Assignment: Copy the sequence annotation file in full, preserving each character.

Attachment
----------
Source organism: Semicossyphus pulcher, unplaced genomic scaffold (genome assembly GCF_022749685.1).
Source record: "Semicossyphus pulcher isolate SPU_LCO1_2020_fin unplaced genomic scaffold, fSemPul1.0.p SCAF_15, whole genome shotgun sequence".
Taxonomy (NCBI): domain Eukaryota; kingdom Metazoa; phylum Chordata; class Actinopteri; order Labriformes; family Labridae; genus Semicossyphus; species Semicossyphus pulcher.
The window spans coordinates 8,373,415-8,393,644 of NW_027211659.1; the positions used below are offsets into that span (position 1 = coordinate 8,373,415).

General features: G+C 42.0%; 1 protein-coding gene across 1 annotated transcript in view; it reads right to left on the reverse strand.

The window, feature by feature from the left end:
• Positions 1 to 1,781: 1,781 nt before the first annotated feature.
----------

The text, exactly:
Source organism: Semicossyphus pulcher, unplaced genomic scaffold (genome assembly GCF_022749685.1).
Source record: "Semicossyphus pulcher isolate SPU_LCO1_2020_fin unplaced genomic scaffold, fSemPul1.0.p SCAF_15, whole genome shotgun sequence".
Taxonomy (NCBI): domain Eukaryota; kingdom Metazoa; phylum Chordata; class Actinopteri; order Labriformes; family Labridae; genus Semicossyphus; species Semicossyphus pulcher.
The window spans coordinates 8,373,415-8,393,644 of NW_027211659.1; the positions used below are offsets into that span (position 1 = coordinate 8,373,415).

General features: G+C 42.0%; 1 protein-coding gene across 1 annotated transcript in view; it reads right to left on the reverse strand.

The window, feature by feature from the left end:
• Positions 1 to 1,781: 1,781 nt before the first annotated feature.